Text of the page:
- Anti-aging creams, lotions, gels
- Laser hair removal
- Tattooed makeup
- Anti-cellulite procedures
- Teeth whitening
We can’t help but imagine how different our world looked just a decade or two ago – not just in terms of what women in media looked like when digital manipulation was only science fiction – but what women in real life looked like. Cosmetic surgery was nearly non-existent. In just the last decade, there was a 446 percent increase in cosmetic procedures (namely liposuction and breast enhancement) in the U.S., which raked in $12 billion in 2010 alone. Tanning beds were hard to find and extra pricey when found. Laser hair removal was non-existent. Tattooed makeup like eyeliner and lip liner was unheard of. Collagen lip injections and facial fillers hadn’t yet seen the light of day. Lash lengthening prescriptions weren’t conceived of, anti-cellulite procedures and gels weren’t on the market, teeth whitening wasn’t an everyday activity, pore-minimizing and anti-aging products were marketed by very few. Armpit beautifying lotion would have been laughable, as would butt-shaping shoes (especially for 8-year-old girls, but thankfully Skechers has filled that hole in the industry!).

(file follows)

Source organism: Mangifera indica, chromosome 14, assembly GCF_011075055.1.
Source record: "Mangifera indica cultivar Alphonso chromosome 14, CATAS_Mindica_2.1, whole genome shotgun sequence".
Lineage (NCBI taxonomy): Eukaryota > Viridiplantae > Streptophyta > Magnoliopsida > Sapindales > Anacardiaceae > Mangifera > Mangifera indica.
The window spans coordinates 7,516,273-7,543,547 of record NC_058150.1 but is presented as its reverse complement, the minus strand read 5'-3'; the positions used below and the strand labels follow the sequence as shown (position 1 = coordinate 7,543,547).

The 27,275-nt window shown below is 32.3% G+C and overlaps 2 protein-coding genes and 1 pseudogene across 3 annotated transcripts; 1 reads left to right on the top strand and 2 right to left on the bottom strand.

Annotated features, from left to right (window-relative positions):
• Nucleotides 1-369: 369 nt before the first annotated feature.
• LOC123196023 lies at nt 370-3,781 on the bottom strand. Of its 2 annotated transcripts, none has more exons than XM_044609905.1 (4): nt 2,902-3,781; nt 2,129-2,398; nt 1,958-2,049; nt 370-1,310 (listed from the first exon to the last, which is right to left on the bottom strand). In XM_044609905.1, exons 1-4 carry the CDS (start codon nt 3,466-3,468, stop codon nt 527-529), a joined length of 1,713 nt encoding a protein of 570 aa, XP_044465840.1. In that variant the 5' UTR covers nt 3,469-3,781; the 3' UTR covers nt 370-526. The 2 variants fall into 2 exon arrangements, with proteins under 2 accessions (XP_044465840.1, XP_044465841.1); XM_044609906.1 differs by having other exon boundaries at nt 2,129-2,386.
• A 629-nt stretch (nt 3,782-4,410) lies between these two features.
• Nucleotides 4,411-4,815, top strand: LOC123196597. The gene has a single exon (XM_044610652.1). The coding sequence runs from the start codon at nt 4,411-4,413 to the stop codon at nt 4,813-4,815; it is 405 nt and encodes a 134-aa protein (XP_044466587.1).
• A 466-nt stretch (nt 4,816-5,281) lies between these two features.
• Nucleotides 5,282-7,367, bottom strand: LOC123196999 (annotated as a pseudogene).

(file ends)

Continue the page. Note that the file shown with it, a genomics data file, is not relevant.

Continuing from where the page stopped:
Women inevitably looked different back then. Today, we see women presented to us all hours of the day in every form of media that do not look like women 20 years ago OR women you see face to face. And yet, over time, many of us come to hold ourselves to that unattainable standard that appears so normal and unquestioned as we physically Photoshop ourselves out of reality.
What does our world look like for little girls growing up today? What about for women growing older in a world that looks radically different than it did when they grew up? And how much pain, energy and time will they have to put into physically Photoshopping themselves out of reality? To be sure, it doesn’t come naturally. Each year, women put hundreds of billions of dollars into the latest procedures, products and prescriptions to try to reach that “bar” the wide world of media is raising.
But we raise that bar for ourselves and our daughters when we take part in our own physical Photoshopping. We raise that bar for females everywhere when we physically manipulate ourselves in attempts to meet a profit-driven standard that is inherently unattainable.